The country’s oldest medical research institute, the Walter and Eliza Hall Institute, has unveiled its new $185 million research facility.


The redevelopment of the Melbourne-based facility includes a number of Australian-first research services across seven new levels of laboratories and scientific support services. The new Centre includes a new personalised medicine research centre, volunteer blood donor registry, insectary for breeding malaria-carrying mosquitoes and a clinical translation centre.


The redevelopment has more than doubled the institute’s floor space, and will add an additional 200 staff and students to the 270 man team.


Walter and Eliza Hall Institute director Professor Doug Hilton said the centre aimed to study disease so that treatments could be tailored specifically to individuals. Using new genomic and proteomic sequencing technologies, the centre aims to customise treatments for people with immune disorders and cancers.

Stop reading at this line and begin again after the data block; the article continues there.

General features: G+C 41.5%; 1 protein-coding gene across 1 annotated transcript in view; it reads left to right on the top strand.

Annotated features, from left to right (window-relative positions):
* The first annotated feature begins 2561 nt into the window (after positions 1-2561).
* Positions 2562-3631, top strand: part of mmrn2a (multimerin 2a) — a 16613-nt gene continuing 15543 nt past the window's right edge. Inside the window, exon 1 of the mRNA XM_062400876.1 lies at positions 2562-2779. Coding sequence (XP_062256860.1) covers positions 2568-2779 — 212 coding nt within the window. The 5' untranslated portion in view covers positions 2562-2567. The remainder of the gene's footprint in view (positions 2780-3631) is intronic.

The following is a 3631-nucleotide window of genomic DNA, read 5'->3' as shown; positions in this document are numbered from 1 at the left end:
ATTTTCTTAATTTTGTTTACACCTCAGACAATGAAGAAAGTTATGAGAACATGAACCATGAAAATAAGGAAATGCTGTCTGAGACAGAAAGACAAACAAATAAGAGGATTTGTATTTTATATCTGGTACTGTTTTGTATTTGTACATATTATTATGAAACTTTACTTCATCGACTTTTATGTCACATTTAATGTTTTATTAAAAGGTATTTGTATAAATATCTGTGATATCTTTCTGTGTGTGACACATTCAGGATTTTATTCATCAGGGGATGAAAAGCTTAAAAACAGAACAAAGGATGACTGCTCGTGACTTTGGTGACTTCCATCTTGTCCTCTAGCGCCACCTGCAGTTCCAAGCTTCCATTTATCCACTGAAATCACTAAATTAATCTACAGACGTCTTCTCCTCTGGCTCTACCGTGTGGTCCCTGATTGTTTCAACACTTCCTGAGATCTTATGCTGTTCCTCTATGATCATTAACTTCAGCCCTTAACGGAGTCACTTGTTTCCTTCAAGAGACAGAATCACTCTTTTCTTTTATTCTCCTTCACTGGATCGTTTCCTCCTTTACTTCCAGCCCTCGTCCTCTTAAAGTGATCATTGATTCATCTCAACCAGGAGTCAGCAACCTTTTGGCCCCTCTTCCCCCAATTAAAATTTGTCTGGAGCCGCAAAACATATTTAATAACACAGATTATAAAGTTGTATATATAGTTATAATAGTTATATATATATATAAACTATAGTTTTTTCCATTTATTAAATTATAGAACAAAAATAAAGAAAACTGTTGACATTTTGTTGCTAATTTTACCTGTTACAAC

“Personalised medicine is the future of medical treatment,” Professor Hilton said. “One of our key focuses is to deliver discoveries that improve lives here in Australia and globally. We are delighted to have the first facility in Australia dedicated to personalised medicine,” Professor Hilton said.